Featured Articles

Analysts expect ARM to do well next year

Analysts expect ARM to do well next year

British chip designer ARM could cash in on the mobile industry's rush to transition to 64-bit operating systems and hardware.

More...
Huawei and Xiaomi outpace Lenovo, LG in smartphone market

Huawei and Xiaomi outpace Lenovo, LG in smartphone market

Samsung has lost smartphone market share, ending the quarter on a low note and Xiaomi appears to be the big winner.

More...
Intel Broadwell 15W coming to CES

Intel Broadwell 15W coming to CES

It looks like Intel will be showing off its 14nm processors, codenames Broadwell, in a couple of weeks at CES 2015.

More...
Gainward GTX 980 Phantom reviewed

Gainward GTX 980 Phantom reviewed

Today we’ll be taking a closer look at the recently introduced Gainward GTX 980 4GB with the company’s trademark Phantom cooler.

More...
Zotac ZBOX Sphere OI520 barebones vs Sphere Plus review

Zotac ZBOX Sphere OI520 barebones vs Sphere Plus review

Zotac has been in the nettop and mini-PC space for more than four years now and it has managed to carve…

More...
Frontpage Slideshow | Copyright © 2006-2010 orks, a business unit of Nuevvo Webware Ltd.
Thursday, 02 September 2010 08:11

Llano is a quad-core, 32nm chip

Written by Fuad Abazovic


GTC 2010: No details on the graphics core
From what we have just learned at the Global Technology conference, a new conference hosted by Globalfoundries, AMD's Llano is a quad-core CPU with a native graphics core.

It is a 32nm chip that will be made in GloFo’s Dresden factory and the core behind the chip is a heavily reengineered K8. Don’t be worried as the K8 core has evolved a lot and it can support automatic overclocking and automatic clock voltage adjustments, but the basic single-core design itself is based on a tuned-up good old K8, or rather four of them.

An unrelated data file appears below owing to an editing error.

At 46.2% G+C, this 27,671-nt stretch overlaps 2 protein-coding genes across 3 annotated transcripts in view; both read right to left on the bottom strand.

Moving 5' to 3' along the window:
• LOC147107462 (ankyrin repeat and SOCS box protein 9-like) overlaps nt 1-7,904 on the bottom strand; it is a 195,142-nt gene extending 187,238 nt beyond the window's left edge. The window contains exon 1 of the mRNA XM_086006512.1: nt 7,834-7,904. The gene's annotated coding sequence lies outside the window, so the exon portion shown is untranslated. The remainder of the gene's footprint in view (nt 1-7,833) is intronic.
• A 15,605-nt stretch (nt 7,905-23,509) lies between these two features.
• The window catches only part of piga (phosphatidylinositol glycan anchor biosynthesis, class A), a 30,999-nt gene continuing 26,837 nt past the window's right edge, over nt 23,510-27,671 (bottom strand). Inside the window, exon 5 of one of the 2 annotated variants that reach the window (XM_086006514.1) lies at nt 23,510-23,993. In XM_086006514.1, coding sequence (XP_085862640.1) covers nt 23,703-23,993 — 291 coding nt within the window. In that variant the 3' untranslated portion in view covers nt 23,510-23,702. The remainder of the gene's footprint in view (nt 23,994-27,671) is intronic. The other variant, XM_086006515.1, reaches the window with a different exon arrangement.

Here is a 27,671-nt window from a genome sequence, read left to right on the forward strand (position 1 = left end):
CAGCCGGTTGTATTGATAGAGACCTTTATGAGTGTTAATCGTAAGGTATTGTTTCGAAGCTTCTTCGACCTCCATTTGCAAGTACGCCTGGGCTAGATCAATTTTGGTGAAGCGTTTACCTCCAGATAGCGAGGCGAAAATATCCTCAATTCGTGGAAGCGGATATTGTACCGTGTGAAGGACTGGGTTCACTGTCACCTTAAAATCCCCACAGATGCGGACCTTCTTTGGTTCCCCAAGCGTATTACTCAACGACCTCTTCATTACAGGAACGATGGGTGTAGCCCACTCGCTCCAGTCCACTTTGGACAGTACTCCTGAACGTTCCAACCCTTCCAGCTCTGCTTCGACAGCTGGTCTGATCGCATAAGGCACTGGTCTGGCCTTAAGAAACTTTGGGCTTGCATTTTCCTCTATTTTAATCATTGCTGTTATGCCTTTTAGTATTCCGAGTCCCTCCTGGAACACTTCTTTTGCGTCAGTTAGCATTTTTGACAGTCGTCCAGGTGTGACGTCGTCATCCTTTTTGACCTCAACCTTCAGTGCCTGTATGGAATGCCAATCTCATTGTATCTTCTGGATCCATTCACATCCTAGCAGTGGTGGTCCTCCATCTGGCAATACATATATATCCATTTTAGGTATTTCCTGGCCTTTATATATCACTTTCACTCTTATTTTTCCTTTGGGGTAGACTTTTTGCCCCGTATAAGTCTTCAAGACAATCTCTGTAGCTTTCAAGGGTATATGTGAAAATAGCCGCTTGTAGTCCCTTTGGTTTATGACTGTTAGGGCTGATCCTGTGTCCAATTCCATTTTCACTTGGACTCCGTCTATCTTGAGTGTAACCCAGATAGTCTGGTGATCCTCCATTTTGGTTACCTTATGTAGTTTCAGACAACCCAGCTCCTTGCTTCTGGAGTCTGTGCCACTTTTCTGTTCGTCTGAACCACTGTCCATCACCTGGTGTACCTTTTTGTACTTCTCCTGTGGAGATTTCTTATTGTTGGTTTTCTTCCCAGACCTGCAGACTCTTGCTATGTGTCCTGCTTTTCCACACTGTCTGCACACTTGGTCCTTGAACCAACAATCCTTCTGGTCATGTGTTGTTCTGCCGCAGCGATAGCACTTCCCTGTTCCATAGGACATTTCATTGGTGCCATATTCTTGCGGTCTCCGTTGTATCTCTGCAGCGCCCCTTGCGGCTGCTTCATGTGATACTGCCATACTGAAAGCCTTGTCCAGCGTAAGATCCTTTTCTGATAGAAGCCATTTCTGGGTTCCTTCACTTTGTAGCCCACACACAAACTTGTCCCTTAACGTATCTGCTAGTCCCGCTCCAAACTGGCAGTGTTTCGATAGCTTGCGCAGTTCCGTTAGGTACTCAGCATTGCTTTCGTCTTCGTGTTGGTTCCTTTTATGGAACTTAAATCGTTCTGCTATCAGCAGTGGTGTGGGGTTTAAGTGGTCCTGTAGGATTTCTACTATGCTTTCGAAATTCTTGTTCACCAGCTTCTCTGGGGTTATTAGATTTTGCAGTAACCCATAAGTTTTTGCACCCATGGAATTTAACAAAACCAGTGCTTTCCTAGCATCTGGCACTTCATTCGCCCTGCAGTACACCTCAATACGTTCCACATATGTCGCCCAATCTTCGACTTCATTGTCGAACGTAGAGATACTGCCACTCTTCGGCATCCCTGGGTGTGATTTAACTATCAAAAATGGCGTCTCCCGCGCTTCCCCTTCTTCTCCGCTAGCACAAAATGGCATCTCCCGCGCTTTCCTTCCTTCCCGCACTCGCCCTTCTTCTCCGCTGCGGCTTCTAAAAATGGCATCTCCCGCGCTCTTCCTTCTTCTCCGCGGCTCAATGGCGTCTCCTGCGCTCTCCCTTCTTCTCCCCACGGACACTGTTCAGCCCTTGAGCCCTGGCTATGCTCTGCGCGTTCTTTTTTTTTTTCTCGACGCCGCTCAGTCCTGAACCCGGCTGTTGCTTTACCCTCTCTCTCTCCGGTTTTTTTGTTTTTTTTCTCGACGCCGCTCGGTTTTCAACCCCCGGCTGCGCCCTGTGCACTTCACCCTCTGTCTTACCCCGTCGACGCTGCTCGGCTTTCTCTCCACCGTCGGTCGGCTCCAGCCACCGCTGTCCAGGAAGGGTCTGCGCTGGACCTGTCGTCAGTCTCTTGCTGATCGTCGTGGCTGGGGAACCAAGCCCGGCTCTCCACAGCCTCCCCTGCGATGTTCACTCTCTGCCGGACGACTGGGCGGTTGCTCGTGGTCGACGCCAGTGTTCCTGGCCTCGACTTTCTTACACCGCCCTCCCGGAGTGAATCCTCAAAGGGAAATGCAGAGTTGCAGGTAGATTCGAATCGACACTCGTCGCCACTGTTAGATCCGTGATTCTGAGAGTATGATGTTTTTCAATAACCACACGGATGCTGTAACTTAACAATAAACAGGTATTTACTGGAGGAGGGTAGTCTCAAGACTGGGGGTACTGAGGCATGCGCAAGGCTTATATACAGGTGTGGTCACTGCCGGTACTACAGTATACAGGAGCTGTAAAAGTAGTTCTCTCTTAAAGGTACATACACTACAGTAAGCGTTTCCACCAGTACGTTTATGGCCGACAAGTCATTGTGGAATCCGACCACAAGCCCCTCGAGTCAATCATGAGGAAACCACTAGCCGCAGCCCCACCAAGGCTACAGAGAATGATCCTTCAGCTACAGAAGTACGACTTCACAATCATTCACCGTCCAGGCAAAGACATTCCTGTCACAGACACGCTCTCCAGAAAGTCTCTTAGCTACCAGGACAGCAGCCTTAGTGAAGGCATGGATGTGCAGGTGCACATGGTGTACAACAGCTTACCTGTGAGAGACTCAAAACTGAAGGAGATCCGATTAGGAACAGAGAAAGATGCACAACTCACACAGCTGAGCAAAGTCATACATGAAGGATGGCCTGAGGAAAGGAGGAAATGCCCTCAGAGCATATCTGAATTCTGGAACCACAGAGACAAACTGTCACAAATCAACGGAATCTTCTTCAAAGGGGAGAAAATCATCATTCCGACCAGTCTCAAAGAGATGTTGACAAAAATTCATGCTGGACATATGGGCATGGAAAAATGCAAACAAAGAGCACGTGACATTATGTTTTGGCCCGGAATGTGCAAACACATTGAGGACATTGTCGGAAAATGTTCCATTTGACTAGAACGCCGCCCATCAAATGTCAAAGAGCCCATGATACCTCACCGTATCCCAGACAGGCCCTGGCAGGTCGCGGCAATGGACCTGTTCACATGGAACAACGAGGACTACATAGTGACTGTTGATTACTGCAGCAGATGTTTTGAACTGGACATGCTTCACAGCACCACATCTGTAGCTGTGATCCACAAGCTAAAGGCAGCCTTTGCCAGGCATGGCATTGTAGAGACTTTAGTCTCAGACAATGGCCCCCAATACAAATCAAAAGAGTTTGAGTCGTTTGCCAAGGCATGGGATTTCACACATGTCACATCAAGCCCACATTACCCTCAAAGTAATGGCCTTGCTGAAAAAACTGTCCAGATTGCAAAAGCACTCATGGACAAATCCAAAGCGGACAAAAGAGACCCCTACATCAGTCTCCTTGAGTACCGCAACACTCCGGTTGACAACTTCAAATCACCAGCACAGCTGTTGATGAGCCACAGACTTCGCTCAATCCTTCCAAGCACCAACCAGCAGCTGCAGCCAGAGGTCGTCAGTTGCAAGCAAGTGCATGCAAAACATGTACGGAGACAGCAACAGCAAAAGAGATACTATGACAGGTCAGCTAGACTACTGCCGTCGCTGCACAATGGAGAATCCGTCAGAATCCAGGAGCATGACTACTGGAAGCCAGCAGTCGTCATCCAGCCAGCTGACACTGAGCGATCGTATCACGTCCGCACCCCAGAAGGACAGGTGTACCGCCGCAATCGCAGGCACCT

This is the same core that you can see in some AMD notebook CPUs. While it is clear that the Llano core has evolved past the K10.5 design in some respects, there are also a few twists. We believe that the core should end up similar to AMD’s recently launched mobile Athlon II processors, meaning that it probably has no L3 cache. However, this is not necessarily a bad thing, as AMD’s cache-less Athlons manage to deliver good performance at great prices. Basically AMD’s has proven that cutting out L3 on certain CPUs is a good way of reducing die size and lowering production costs.

Llano should be ready in 2011 as AMD’s first quad-core with 32nm cores and unfortunately it has to go up against Sandy Bridge, a CPU that has a lot of potential in both x86 and graphics performance. However, there’s also a good chance that Llano will end up significantly cheaper than Sandy Bridge, so it could offer better value for money.

Just to stay on the safe side, this is not something that was officially talked at the conference, it was something that we found out asking around, and basically confirming what we mostly already knew. AMD did mention some Llano info and even showed the wafer, but we will try to learn more over the next couple of days so stay tuned.
Last modified on Thursday, 02 September 2010 09:35
blog comments powered by Disqus

 

Facebook activity

Latest Commented Articles

Recent Comments